Scientific Name:
Osmunda regalis L., Sp. Pl. 1065 (1753)
Lectotype (selected by Jonsell & Jarvis in Jarvis et al. 1993): Herb. Burser XX: 26, UPS
Derivation uncertain. From the Latin regalis (royal), a possible reference to the majestic quality of this fern in Europe. Alternatively Osmunda regalis may have been named after King Osmund who reigned over the South Saxons about 785 AD (Burrows 1990).
Vernacular Name(s):
royal fern

Rhizomes erect, forming woody trunks up to 1500 mm tall. Fronds 500–2070 mm long. Stipes 240–550 mm long, green turning yellow-brown with age, woolly hairy when young, becoming glabrous with age. Laminae 2-pinnate, or rarely 2-pinnate-pinnatifid, elliptic to obovate, 300–1700 mm long, 150–350 mm wide, rarely up to 2000 mm long and 750 mm wide, yellow-green, coriaceous, glabrous or hairy on costae; rachises green turning yellow-brown with age. Sterile primary pinnae on fertile fronds in 2–5, or rarely up to 9 pairs, elliptic, narrowly ovate or ovate; the longest at or about the middle, 180–330 mm long, 70–125 mm wide, often acroscopic at a narrow angle to the rachis. Fertile primary pinnae in distal half of lamina, in 5–10 pairs, up to 135 mm long, 45 mm wide. Sterile secondary pinnae oblong, narrowly oblong or ovate, 20–84 mm long, 8–19 mm wide, shortly stalked; apices acute; margins entire or minutely toothed, very occasionally deeply divided more than halfway to midrib; bases unequal, truncate to auriculate. Fertile secondary pinnae up to 30 mm long, 4 mm wide. Sporangia densely clustered on highly modified and reduced pinnae.


Osmunda regalis is immediately recognisable by its dimorphic fronds. On fertile fronds, the upper pinnae bear clusters of sporangia that completely replace the normal laminal tissue. No other species in New Zealand has such distinctively different fertile and sterile pinnae on the same frond except aberrant forms of Blechnum (especially B. novae-zelandiae).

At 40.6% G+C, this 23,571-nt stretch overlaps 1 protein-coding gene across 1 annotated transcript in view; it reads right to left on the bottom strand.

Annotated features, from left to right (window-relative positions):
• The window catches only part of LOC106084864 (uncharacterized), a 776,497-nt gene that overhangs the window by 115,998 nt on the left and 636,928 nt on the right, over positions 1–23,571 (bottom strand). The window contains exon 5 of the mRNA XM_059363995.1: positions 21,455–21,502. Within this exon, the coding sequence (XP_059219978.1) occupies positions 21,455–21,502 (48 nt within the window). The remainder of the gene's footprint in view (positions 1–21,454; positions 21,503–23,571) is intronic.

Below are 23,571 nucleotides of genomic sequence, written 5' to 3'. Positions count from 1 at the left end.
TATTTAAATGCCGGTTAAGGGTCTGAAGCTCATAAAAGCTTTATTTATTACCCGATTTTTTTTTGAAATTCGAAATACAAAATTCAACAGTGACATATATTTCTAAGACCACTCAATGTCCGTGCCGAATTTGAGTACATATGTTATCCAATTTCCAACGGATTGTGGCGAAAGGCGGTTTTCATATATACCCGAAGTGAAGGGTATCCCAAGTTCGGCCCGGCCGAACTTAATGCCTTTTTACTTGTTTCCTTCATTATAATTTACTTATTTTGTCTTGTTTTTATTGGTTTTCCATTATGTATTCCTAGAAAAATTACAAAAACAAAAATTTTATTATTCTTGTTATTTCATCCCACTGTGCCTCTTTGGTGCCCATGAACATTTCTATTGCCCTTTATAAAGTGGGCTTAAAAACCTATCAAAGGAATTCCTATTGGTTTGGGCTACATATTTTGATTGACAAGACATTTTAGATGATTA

North Island: Northland, Auckland, Volcanic Plateau, Taranaki.

Altitudinal range: 0–460 m

A sub-cosmopolitan species from Europe, western Asia, Africa, India and North and South America, first recorded in 1885 (without a voucher specimen) from the Rangitikei River by Field (1890) who suggested that spores may have been accidentally introduced from Europe with grass seed. It is no longer known from the Rangitikei, but is naturalised in scattered sites from Lake Waiparera, Aupouri District, to the Bay of Plenty and Rotorua, with isolated records south to Whangamomona, Taranaki. It is abundant in the Waikato and Hauraki Plains areas. It occurs most frequently in lowland sites, but there are isolated records up to 460 m in the Atiamuri district.


In swampy areas, wet ground, lake margins, streamsides and drains, under Salix, mānuka scrub or remnant Dacrycarpus dacrydioides forest; common in the Waikato Region where very large plants are well established in wet areas.

 First Record

Field (1890, p. 145). Voucher: AK 259352, 1951.

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